Monday, November 13, 2006 - 2:00 PM

Belowground Carbon Pools in Response to Silvicultural Manipulations at a Ponderosa Pine Plantation in Northern California.

Karis McFarlane, OSU, Dept of Forest Engineering, 204 Peavy Hall, Corvallis, OR 97331, Stephen Schoenholtz, Virginia Tech, 201 Cheatham Hall (0444), Blacksburg, VA 24061, and Robert Powers, PSW Research Station, 3644 Avtech Parkway, Redding, CA 96002.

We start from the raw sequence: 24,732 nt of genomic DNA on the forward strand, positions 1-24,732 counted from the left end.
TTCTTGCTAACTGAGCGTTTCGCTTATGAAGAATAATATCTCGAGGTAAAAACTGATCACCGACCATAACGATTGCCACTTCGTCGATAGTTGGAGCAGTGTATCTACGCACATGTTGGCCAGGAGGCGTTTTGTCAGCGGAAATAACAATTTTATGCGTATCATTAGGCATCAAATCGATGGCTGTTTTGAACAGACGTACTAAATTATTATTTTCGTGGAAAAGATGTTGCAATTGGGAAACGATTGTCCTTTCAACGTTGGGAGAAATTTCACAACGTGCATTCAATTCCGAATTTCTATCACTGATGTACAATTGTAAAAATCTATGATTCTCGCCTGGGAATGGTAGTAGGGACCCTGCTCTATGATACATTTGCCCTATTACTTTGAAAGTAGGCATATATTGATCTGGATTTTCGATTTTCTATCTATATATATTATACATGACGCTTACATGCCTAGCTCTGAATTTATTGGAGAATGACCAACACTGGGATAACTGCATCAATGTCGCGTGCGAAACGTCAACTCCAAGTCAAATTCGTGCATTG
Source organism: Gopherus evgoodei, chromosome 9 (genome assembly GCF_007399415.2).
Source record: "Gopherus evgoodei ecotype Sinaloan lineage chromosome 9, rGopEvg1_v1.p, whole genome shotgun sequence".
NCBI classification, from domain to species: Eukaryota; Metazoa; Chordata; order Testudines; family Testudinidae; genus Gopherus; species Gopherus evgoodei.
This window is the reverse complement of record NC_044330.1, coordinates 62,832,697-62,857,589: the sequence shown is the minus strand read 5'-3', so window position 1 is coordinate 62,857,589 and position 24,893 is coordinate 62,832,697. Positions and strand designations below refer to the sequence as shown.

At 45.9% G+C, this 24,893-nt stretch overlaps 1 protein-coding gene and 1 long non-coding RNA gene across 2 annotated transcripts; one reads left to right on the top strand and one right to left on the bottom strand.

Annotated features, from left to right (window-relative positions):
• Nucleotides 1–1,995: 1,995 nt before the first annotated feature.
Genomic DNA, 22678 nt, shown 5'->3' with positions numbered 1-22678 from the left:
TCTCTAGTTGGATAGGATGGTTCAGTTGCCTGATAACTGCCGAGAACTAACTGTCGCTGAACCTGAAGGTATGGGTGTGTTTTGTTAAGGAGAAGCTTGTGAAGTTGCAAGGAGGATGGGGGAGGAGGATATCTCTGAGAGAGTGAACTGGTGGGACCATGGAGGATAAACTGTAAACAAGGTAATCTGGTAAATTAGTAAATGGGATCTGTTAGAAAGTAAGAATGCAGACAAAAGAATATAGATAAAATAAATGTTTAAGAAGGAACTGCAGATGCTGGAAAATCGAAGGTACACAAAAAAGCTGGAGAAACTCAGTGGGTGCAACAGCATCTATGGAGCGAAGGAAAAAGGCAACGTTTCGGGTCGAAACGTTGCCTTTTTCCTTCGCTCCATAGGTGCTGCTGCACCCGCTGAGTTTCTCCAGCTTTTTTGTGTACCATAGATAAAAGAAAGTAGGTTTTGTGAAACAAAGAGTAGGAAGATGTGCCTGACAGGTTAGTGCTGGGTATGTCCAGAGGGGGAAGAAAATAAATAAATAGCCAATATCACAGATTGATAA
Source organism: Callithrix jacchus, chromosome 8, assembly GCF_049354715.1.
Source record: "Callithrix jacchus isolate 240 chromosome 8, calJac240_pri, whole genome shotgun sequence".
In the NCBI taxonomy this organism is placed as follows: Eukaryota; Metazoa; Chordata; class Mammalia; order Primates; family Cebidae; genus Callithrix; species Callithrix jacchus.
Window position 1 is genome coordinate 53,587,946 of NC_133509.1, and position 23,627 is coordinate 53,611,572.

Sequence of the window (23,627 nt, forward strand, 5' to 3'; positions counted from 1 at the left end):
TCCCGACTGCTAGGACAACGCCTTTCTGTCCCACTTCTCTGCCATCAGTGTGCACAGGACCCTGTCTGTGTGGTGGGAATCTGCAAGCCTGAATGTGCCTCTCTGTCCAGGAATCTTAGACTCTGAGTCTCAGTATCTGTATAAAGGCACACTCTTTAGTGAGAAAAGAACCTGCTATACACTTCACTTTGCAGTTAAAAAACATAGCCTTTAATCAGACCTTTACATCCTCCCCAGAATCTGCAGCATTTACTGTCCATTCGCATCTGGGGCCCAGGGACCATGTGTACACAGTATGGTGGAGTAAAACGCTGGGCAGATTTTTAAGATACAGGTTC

In the late 1980’s, the Garden of Eden Study was established to test the effects of repeated fertilizer applications (F), competing vegetation control via application of herbicide (H), and the combined effects of each type of treatment (HF) on productivity of ponderosa pine (Pinus ponderosa (Dougl. ex Laws.)) in Northern California. Treatment effects on aboveground biomass are striking. At the Whitmore site, located on the western slopes of the Southern Cascades, fifteen-year standing bole volumes were 15, 39, 64, and 92 m3 ha-1 in no treatment control, F , H, and HF plots, respectively. The study provides a unique opportunity to investigate the effects of plantation management on soil carbon storage and dynamics. Total belowground C storage to one meter depth, C distribution amongst belowground pools, and indicators of surface soil C quality 18 years after plantation establishment are being studied. For example, fertilization increased the forest floor C pool from 1.0 kg m-2 to 1.9 kg m-2 (p < 0.01) and decreased the forest floor C:N ratio from 71.8 to 64.2 (p = 0.07). Competing vegetation control did not affect the total forest floor C pool despite increasing forest floor C concentration compared to no treatment when applied alone (p < 0.01) or in combination with fertilizer (p = 0.05). No difference in surface soil C (0-20 cm) concentrations were observed among treatments (α = 0.1), but fertilization decreased surface soil C:N ratios from 27.9 to 25.6 (p = 0.07). Fine root biomass and soil C to one meter depth and surface mineral soil C mineralization potential will also be presented and discussed.